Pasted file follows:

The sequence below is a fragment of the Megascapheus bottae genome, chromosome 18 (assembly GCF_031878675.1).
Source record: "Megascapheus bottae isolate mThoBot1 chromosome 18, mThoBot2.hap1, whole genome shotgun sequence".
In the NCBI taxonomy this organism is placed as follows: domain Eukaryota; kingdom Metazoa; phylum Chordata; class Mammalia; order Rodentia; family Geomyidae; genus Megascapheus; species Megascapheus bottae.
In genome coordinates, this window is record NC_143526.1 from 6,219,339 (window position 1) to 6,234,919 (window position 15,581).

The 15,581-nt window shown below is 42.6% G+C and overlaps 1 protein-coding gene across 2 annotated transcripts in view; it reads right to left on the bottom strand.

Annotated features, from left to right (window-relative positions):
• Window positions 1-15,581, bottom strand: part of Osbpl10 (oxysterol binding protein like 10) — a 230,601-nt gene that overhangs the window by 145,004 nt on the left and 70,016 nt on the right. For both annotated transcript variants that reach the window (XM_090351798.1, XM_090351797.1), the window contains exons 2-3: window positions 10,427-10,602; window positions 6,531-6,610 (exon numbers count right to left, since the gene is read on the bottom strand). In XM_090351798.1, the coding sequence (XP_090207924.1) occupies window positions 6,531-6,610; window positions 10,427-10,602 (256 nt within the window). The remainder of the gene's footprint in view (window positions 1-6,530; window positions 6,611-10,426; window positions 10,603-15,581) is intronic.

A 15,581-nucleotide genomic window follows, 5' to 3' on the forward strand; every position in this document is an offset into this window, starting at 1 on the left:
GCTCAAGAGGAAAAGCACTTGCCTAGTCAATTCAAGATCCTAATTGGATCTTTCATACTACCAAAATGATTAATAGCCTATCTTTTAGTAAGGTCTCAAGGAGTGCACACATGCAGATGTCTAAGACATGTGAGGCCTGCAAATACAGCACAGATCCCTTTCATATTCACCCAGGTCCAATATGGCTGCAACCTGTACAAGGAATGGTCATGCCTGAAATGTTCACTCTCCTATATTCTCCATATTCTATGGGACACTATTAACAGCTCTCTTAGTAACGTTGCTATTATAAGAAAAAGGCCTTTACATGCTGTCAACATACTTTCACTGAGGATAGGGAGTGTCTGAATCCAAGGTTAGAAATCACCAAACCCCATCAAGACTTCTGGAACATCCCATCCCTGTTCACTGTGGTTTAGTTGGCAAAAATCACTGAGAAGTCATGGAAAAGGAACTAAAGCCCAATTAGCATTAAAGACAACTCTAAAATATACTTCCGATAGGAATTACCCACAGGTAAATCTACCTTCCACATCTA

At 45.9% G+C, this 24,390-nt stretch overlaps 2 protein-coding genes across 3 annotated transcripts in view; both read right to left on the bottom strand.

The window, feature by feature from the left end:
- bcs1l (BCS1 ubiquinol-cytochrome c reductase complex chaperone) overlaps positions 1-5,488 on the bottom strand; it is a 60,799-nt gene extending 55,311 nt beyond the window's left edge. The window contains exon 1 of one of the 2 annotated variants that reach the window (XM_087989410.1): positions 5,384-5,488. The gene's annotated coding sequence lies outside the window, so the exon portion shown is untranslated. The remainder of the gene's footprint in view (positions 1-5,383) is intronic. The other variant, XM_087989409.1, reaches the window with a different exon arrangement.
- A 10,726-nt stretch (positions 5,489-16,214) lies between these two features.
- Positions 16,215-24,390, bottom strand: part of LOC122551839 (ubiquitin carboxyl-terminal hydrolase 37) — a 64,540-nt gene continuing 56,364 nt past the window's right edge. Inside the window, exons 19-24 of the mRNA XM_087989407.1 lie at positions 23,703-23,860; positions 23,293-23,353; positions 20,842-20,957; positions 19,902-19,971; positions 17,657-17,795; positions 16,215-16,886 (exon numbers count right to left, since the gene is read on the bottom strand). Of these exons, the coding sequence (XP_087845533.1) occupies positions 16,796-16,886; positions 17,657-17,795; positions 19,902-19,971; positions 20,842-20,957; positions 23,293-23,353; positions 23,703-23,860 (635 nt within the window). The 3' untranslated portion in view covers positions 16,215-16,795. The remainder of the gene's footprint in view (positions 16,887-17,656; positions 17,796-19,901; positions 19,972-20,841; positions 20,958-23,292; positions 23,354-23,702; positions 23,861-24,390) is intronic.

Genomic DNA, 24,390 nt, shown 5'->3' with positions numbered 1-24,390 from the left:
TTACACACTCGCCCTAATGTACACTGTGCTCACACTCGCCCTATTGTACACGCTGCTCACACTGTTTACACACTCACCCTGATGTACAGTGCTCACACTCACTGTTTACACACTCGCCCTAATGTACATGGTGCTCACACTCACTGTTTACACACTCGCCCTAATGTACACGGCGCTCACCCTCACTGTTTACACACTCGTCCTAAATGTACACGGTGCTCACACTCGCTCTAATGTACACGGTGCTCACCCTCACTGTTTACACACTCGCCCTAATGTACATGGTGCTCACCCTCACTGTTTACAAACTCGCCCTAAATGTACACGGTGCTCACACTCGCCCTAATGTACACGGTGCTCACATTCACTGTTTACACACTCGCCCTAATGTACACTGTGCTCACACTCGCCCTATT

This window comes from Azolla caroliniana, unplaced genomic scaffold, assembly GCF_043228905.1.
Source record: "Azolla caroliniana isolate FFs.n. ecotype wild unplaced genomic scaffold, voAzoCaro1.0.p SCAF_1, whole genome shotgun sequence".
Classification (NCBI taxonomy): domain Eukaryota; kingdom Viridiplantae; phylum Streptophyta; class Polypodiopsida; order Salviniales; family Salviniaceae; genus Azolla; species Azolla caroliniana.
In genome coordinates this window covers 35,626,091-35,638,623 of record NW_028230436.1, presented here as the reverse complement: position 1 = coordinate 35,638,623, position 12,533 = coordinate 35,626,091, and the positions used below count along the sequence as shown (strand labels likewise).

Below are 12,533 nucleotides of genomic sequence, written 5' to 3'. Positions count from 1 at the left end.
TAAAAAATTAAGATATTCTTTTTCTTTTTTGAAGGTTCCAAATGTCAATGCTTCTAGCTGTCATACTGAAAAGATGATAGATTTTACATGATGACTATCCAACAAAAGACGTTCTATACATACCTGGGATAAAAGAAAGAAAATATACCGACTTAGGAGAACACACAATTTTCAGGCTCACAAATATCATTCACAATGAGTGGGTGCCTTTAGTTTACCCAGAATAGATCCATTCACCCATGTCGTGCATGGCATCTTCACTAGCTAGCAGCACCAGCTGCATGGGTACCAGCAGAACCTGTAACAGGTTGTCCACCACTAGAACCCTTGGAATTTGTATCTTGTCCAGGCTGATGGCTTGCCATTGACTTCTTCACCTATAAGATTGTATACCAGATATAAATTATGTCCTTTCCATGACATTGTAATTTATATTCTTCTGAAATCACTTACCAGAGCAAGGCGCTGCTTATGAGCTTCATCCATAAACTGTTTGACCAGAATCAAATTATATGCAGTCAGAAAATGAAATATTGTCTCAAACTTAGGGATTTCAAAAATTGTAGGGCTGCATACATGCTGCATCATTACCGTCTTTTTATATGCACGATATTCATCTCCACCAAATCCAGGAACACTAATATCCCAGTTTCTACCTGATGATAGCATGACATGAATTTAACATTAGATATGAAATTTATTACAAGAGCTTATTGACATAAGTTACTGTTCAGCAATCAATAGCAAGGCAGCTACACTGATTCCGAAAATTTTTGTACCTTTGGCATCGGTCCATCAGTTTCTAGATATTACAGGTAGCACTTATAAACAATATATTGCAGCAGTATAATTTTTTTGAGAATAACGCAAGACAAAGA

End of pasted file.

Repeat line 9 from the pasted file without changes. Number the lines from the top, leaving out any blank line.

GCTCAAGAGGAAAAGCACTTGCCTAGTCAATTCAAGATCCTAATTGGATCTTTCATACTACCAAAATGATTAATAGCCTATCTTTTAGTAAGGTCTCAAGGAGTGCACACATGCAGATGTCTAAGACATGTGAGGCCTGCAAATACAGCACAGATCCCTTTCATATTCACCCAGGTCCAATATGGCTGCAACCTGTACAAGGAATGGTCATGCCTGAAATGTTCACTCTCCTATATTCTCCATATTCTATGGGACACTATTAACAGCTCTCTTAGTAACGTTGCTATTATAAGAAAAAGGCCTTTACATGCTGTCAACATACTTTCACTGAGGATAGGGAGTGTCTGAATCCAAGGTTAGAAATCACCAAACCCCATCAAGACTTCTGGAACATCCCATCCCTGTTCACTGTGGTTTAGTTGGCAAAAATCACTGAGAAGTCATGGAAAAGGAACTAAAGCCCAATTAGCATTAAAGACAACTCTAAAATATACTTCCGATAGGAATTACCCACAGGTAAATCTACCTTCCACATCTA